Cold Hands-Hot Body: It’s All Bothersome To Some Degree

Growing up in central Oklahoma, I learned to love the feel of the sun on my skin. As soon as spring rolled in, I would come home from high school and lay out in the backyard to soak up some rays. I didn’t usually stay out too long, because our dog Charlie would like to cause mischief and try to take my glasses laying on the towel next to me. I’m sure that I got lots of nice vitamin D and I always avoided sunburn.

Now, the idea of laying out in the sun makes me think of how impossible it might be to get up and walk straight if I’ve overheated. Heat and my MS do not play along well.

Cooler weather brings different challenges

The weather has finally turned, and it is definitely autumn out there. I love the slightly chilly, crisp weather. But when it gets colder, even if it’s indoors, I have different problems. My muscles will become extra stiff and tense and my hands begin to turn to stone. This is not so good for someone who uses their hands as much as I do which requires quick, limber, flexible digits and fine motor skills.

When my hands get too cold, they not only get stiff and slow, they will begin to hurt. This makes it difficult to distinguish between pain from rheumatoid arthritis (RA) versus pain from the cold stiffness. Either way, the pain hurts.

Could it be Raynaud's disease?

I have started to suspect that I might have Raynaud’s, which is characterized by vasoconstriction (blood vessels get smaller) that reduces blood flow and fresh oxygen to the fingers or toes. For some people, their fingers may even turn ghostly white or purple-blue due to the change in blood flow. My fingers don’t do that, but they have turned pale and feel very cold to the touch.1,2

How is Raynaud's disease detected?

There's primary Raynaud’s, which has no identifiable underlying cause. Then there is secondary Raynaud’s, which happens because of a health condition. Since I have RA, I am at risk for developing secondary Raynaud’s (also called Raynaud’s phenomenon). It can also happen in people with connective tissue diseases such as lupus.1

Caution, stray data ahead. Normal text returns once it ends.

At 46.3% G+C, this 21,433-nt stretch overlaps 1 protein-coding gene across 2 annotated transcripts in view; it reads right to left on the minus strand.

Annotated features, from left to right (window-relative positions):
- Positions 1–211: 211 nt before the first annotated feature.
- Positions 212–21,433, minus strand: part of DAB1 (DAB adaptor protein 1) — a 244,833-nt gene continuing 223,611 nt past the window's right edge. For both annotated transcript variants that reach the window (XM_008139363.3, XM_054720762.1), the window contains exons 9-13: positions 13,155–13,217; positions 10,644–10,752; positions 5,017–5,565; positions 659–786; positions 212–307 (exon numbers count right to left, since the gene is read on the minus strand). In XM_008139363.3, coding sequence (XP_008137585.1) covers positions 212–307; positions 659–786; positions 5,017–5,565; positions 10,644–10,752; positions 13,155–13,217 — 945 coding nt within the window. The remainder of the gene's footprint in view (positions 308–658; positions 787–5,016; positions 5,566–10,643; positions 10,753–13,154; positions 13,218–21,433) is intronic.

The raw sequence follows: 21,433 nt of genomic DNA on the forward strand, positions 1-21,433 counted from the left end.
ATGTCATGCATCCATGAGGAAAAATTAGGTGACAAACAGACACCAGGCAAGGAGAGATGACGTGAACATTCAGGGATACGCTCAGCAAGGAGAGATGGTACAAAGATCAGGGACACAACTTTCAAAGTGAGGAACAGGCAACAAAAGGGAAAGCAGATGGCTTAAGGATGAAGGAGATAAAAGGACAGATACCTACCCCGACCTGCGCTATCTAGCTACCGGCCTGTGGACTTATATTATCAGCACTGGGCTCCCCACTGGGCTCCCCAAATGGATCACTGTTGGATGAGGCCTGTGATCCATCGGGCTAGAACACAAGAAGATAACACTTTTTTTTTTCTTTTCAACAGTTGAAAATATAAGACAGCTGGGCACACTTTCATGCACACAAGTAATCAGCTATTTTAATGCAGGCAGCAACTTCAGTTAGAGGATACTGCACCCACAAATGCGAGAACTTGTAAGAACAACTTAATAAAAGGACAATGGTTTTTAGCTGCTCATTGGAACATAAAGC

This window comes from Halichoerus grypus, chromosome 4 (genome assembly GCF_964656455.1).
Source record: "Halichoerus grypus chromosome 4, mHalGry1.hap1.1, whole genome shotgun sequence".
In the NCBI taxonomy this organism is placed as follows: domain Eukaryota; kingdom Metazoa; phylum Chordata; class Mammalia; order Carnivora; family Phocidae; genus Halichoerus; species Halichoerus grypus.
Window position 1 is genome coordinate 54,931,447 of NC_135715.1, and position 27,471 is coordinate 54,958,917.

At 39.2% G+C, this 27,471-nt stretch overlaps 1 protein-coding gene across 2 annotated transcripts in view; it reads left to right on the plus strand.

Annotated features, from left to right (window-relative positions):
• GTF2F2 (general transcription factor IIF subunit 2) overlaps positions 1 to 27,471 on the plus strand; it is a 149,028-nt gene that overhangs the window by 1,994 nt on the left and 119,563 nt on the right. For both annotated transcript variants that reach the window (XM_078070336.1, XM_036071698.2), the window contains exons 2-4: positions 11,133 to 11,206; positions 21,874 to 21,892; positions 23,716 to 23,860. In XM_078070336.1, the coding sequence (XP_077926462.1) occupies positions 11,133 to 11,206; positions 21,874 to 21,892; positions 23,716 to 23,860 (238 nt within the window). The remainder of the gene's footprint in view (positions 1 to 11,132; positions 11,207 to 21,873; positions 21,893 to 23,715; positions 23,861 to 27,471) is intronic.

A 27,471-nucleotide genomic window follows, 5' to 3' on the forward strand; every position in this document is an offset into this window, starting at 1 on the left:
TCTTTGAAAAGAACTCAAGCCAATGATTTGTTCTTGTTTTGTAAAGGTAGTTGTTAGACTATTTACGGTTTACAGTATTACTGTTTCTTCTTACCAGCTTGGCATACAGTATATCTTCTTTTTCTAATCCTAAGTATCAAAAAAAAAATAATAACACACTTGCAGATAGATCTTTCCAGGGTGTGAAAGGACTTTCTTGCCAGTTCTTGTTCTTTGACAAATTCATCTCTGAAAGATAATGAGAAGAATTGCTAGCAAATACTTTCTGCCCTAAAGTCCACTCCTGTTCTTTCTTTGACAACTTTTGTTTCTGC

If you show signs of Raynaud’s but haven’t been diagnosed with a connective tissue disease, your doctor may order tests such as ANA (antinuclear antibodies), ESR (erythrocyte sedimentation or “sed rate”), or other blood tests to help determine the underlying cause.1

I’ve read reports from people with MS who suspect they have Raynaud’s. That’s totally possible, because we are not exempt from developing many of the conditions others may experience who don’t have MS.

Dealing with my symptoms

So to dealing with it. Regardless of the cause of the cold hands, I need to find a way to increase the blood flow to my hands/fingers without overheating my core body temperature. Running warm water over my hands feels nice, but the effect doesn’t last long. Many of my sweaters are great at keeping my torso warm but don’t do too much for my hands. Wearing winter gloves is not practical for ease of typing or playing the piano.

In my search for answers, I came across Wristies, which are one of several types of fingerless, not-really-gloves-or-mittens, keep-your-hands-warm devices. I’ve ordered a pair to see if they might be helpful. I might feel silly wearing almost-gloves in the house, but if they work, great! And one more thing I learned - October is Raynaud’s Awareness Month.

So to all of my heat-sensitive MS friends who also experience problems with cold, you are not alone! Several of us in the community completely understand your struggle.

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